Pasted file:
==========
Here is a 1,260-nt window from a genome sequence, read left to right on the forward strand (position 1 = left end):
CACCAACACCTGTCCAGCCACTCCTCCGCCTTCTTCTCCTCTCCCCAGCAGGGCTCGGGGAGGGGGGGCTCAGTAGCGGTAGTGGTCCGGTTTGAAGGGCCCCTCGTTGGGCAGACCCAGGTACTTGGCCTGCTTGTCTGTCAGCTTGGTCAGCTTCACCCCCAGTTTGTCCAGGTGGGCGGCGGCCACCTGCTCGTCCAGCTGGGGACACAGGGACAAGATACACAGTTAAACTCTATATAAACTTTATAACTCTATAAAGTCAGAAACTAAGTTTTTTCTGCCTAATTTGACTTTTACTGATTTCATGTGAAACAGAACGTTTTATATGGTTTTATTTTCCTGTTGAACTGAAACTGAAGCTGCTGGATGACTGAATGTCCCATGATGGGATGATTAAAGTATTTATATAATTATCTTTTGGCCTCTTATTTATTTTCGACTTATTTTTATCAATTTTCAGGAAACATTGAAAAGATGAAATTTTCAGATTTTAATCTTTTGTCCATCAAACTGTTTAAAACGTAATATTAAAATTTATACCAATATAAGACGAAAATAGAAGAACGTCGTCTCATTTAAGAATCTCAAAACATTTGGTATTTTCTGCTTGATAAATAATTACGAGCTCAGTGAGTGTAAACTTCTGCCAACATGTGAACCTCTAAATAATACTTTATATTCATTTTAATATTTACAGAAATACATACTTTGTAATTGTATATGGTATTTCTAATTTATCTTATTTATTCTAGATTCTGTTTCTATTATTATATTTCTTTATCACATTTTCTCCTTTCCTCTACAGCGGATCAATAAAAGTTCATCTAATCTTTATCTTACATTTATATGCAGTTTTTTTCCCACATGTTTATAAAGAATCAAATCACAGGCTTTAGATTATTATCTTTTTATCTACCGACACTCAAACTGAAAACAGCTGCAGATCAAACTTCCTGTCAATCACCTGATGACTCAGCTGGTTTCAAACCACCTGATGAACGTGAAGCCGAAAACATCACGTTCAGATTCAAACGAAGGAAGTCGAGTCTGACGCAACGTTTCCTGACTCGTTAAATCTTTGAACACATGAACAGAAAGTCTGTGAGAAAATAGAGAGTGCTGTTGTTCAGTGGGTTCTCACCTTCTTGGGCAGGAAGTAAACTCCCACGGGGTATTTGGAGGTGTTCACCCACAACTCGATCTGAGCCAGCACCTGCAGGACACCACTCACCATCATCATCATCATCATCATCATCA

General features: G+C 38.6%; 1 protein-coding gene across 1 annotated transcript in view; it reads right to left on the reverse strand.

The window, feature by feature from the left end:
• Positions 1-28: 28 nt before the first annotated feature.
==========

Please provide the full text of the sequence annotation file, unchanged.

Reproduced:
Here is a 1,260-nt window from a genome sequence, read left to right on the forward strand (position 1 = left end):
CACCAACACCTGTCCAGCCACTCCTCCGCCTTCTTCTCCTCTCCCCAGCAGGGCTCGGGGAGGGGGGGCTCAGTAGCGGTAGTGGTCCGGTTTGAAGGGCCCCTCGTTGGGCAGACCCAGGTACTTGGCCTGCTTGTCTGTCAGCTTGGTCAGCTTCACCCCCAGTTTGTCCAGGTGGGCGGCGGCCACCTGCTCGTCCAGCTGGGGACACAGGGACAAGATACACAGTTAAACTCTATATAAACTTTATAACTCTATAAAGTCAGAAACTAAGTTTTTTCTGCCTAATTTGACTTTTACTGATTTCATGTGAAACAGAACGTTTTATATGGTTTTATTTTCCTGTTGAACTGAAACTGAAGCTGCTGGATGACTGAATGTCCCATGATGGGATGATTAAAGTATTTATATAATTATCTTTTGGCCTCTTATTTATTTTCGACTTATTTTTATCAATTTTCAGGAAACATTGAAAAGATGAAATTTTCAGATTTTAATCTTTTGTCCATCAAACTGTTTAAAACGTAATATTAAAATTTATACCAATATAAGACGAAAATAGAAGAACGTCGTCTCATTTAAGAATCTCAAAACATTTGGTATTTTCTGCTTGATAAATAATTACGAGCTCAGTGAGTGTAAACTTCTGCCAACATGTGAACCTCTAAATAATACTTTATATTCATTTTAATATTTACAGAAATACATACTTTGTAATTGTATATGGTATTTCTAATTTATCTTATTTATTCTAGATTCTGTTTCTATTATTATATTTCTTTATCACATTTTCTCCTTTCCTCTACAGCGGATCAATAAAAGTTCATCTAATCTTTATCTTACATTTATATGCAGTTTTTTTCCCACATGTTTATAAAGAATCAAATCACAGGCTTTAGATTATTATCTTTTTATCTACCGACACTCAAACTGAAAACAGCTGCAGATCAAACTTCCTGTCAATCACCTGATGACTCAGCTGGTTTCAAACCACCTGATGAACGTGAAGCCGAAAACATCACGTTCAGATTCAAACGAAGGAAGTCGAGTCTGACGCAACGTTTCCTGACTCGTTAAATCTTTGAACACATGAACAGAAAGTCTGTGAGAAAATAGAGAGTGCTGTTGTTCAGTGGGTTCTCACCTTCTTGGGCAGGAAGTAAACTCCCACGGGGTATTTGGAGGTGTTCACCCACAACTCGATCTGAGCCAGCACCTGCAGGACACCACTCACCATCATCATCATCATCATCATCATCA

General features: G+C 38.6%; 1 protein-coding gene across 1 annotated transcript in view; it reads right to left on the reverse strand.

The window, feature by feature from the left end:
• Positions 1-28: 28 nt before the first annotated feature.